Predicting participation willingness in ecological momentary assessment of general population health and behavior: Machine learning study

Aja Louise Murray*, Anastasia Ushakova, Xinxin Zhu, Yi Yang, Zhuoni Xiao, Ruth Brown, Lydia Speyer, Denis Ribeaud, Manuel Eisner

*Corresponding author for this work

Research output: Contribution to journalArticlepeer-review

Abstract / Description of output

Ecological momentary assessment (EMA) is widely used in health research to capture individuals’ experiences in the flow of daily life. The majority of EMA studies, however, rely on nonprobability sampling approaches, leaving open the possibility of nonrandom participation concerning the individual characteristics of interest in EMA research. Knowledge of the factors that predict participation in EMA research is required to evaluate this possibility and can also inform optimal recruitment strategies.

This study aimed to examine the extent to which being willing to participate in EMA research is related to respondent characteristics and to identify the most critical predictors of participation.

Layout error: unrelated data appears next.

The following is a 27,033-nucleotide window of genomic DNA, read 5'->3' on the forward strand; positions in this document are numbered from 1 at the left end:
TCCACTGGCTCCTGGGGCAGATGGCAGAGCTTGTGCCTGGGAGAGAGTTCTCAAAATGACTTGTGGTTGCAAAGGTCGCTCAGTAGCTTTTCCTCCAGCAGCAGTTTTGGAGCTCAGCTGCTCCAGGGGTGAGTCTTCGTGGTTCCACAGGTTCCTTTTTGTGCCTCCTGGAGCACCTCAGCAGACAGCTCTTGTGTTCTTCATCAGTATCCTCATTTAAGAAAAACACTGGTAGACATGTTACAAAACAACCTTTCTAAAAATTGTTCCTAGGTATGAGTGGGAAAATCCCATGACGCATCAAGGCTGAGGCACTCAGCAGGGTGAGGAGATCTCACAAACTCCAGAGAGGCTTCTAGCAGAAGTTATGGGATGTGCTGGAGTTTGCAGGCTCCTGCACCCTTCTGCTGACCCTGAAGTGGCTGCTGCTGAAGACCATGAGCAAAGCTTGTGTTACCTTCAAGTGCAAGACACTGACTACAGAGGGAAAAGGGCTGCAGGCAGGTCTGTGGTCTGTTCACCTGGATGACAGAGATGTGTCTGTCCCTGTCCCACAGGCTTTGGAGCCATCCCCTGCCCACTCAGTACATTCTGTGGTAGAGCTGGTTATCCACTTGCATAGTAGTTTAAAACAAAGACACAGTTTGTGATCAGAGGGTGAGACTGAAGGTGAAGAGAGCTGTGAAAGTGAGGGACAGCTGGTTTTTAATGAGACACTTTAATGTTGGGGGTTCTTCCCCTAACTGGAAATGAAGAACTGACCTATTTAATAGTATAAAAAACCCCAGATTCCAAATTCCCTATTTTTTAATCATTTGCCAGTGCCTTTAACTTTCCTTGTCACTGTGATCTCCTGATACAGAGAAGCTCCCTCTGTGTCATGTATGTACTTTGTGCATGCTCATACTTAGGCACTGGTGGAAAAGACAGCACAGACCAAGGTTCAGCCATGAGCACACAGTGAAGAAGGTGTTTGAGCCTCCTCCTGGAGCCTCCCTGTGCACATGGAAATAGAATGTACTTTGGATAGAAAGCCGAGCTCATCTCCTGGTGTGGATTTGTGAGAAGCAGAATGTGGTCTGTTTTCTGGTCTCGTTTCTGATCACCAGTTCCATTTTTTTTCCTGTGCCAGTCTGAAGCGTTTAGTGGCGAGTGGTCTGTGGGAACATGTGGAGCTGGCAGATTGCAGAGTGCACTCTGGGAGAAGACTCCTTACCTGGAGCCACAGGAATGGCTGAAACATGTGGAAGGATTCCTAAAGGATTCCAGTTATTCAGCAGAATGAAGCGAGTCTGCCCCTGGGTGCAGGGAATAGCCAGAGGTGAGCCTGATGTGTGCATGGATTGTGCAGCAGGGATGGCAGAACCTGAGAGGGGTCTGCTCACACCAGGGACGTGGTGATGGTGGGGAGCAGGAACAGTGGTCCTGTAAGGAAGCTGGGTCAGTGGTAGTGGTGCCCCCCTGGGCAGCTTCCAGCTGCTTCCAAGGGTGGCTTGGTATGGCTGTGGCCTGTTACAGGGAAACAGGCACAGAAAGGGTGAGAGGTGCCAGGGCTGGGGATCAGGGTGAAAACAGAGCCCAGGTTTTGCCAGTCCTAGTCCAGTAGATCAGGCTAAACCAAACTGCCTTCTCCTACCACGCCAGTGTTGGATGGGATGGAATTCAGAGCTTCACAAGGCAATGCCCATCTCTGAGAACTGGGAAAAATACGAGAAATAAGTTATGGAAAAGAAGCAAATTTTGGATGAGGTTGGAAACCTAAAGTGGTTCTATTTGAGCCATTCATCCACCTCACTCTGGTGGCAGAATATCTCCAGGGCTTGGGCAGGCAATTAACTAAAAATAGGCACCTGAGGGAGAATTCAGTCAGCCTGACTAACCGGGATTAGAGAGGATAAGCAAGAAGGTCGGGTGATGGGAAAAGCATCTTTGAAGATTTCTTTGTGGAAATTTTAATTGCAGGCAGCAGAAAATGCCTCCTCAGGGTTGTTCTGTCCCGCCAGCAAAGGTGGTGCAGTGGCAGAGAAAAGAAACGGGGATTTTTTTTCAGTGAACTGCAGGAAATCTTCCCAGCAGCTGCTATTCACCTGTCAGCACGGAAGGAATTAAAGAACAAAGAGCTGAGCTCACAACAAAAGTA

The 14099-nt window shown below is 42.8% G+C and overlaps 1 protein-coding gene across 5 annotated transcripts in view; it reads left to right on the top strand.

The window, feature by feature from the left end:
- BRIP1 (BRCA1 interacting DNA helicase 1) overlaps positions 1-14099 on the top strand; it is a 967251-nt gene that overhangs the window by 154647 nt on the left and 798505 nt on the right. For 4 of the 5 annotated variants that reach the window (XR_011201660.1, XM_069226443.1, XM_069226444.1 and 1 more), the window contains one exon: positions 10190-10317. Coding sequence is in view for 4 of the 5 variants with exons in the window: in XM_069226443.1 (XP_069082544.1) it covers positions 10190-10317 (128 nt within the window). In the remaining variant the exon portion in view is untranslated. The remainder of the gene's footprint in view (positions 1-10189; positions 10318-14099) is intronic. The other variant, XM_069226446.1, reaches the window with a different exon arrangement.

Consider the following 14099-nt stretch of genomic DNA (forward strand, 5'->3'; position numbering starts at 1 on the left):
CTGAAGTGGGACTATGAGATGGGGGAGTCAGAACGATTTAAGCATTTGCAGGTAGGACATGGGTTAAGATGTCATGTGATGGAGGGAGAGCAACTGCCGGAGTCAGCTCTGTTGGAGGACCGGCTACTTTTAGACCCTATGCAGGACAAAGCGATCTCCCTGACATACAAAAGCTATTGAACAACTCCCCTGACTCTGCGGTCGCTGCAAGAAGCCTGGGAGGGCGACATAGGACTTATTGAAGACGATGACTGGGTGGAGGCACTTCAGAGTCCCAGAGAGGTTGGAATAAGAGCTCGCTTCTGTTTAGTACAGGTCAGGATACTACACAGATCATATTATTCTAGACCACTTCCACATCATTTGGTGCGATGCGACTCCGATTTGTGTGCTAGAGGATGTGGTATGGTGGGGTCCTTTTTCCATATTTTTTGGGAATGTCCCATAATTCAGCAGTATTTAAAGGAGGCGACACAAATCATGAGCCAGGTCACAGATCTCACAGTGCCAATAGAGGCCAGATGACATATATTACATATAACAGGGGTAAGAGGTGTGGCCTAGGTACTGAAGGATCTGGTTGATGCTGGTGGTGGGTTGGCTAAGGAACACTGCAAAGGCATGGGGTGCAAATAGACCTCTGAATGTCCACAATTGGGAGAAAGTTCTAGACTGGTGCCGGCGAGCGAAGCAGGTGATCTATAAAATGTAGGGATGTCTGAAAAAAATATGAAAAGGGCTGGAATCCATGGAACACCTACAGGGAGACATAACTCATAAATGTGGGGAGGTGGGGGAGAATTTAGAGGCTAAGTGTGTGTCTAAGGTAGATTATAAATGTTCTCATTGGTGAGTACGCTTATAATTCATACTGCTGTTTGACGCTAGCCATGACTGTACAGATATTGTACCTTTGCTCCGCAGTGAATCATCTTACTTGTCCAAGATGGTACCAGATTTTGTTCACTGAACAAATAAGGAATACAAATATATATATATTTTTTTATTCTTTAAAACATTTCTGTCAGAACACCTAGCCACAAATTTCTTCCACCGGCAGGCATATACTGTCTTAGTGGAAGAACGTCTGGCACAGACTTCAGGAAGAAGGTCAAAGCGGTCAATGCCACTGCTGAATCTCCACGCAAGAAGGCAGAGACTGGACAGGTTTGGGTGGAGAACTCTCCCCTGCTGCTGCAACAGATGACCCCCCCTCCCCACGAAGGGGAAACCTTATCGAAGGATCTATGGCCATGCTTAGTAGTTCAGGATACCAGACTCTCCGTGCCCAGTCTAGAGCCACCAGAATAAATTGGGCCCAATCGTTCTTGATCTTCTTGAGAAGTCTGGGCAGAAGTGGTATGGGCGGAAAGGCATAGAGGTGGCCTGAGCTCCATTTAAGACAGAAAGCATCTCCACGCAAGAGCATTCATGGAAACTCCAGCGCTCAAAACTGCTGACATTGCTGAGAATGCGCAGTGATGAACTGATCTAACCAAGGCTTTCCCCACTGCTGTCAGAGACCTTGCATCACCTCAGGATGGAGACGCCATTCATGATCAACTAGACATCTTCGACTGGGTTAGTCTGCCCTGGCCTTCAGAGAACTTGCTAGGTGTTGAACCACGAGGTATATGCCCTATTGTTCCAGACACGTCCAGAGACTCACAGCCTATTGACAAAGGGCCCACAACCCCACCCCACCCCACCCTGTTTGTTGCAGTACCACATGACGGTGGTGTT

We leveraged the availability of comprehensive data on a general young adult population pool of potential EMA participants and used and compared logistic regression, classification and regression trees, and random forest approaches to evaluate respondents’ characteristic predictors of willingness to participate in the Decades-to-Minutes EMA study.

In unadjusted logistic regression models, gender, migration background, anxiety, attention deficit hyperactivity disorder symptoms, stress, and prosociality were significant predictors of participation willingness; in logistic regression models, mutually adjusting for all predictors, migration background, tobacco use, and social exclusion were significant predictors. Tree-based approaches also identified migration status, tobacco use, and prosociality as prominent predictors. However, overall, willingness to participate in the Decades-to-Minutes EMA study was only weakly predictable from respondent characteristics. Cross-validation areas under the curve for the best models were only in the range of 0.56 to 0.57.

Results suggest that migration background is the single most promising target for improving EMA participation and sample representativeness; however, more research is needed to improve prediction of participation in EMA studies in health.
Original languageEnglish
Article numbere41412
JournalJournal of medical Internet research
Early online date28 Jul 2023
Publication statusPublished - 2023

Keywords / Materials (for Non-textual outputs)

  • ecological momentary assessment
  • experience sampling
  • sampling
  • machine learning
  • recruitment


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